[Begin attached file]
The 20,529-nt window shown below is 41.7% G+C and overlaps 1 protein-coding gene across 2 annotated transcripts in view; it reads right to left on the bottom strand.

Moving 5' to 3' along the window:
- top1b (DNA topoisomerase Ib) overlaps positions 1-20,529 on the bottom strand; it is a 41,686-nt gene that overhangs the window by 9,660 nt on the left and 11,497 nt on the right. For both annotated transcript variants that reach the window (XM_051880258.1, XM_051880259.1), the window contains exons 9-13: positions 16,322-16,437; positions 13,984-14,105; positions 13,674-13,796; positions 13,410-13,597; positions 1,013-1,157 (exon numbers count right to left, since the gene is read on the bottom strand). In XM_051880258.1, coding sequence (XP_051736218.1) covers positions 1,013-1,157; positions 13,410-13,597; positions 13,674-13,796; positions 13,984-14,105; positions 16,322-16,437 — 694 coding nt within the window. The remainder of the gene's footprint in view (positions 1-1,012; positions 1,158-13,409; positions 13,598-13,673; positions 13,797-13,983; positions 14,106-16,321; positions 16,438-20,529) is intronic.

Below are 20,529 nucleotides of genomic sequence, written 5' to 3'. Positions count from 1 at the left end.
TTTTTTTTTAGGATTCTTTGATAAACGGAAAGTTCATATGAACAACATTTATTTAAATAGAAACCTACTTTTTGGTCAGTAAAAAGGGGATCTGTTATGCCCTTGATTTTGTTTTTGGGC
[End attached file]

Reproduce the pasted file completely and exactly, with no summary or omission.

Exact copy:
The 20,529-nt window shown below is 41.7% G+C and overlaps 1 protein-coding gene across 2 annotated transcripts in view; it reads right to left on the bottom strand.

Moving 5' to 3' along the window:
- top1b (DNA topoisomerase Ib) overlaps positions 1-20,529 on the bottom strand; it is a 41,686-nt gene that overhangs the window by 9,660 nt on the left and 11,497 nt on the right. For both annotated transcript variants that reach the window (XM_051880258.1, XM_051880259.1), the window contains exons 9-13: positions 16,322-16,437; positions 13,984-14,105; positions 13,674-13,796; positions 13,410-13,597; positions 1,013-1,157 (exon numbers count right to left, since the gene is read on the bottom strand). In XM_051880258.1, coding sequence (XP_051736218.1) covers positions 1,013-1,157; positions 13,410-13,597; positions 13,674-13,796; positions 13,984-14,105; positions 16,322-16,437 — 694 coding nt within the window. The remainder of the gene's footprint in view (positions 1-1,012; positions 1,158-13,409; positions 13,598-13,673; positions 13,797-13,983; positions 14,106-16,321; positions 16,438-20,529) is intronic.

Below are 20,529 nucleotides of genomic sequence, written 5' to 3'. Positions count from 1 at the left end.
TTTTTTTTTAGGATTCTTTGATAAACGGAAAGTTCATATGAACAACATTTATTTAAATAGAAACCTACTTTTTGGTCAGTAAAAAGGGGATCTGTTATGCCCTTGATTTTGTTTTTGGGC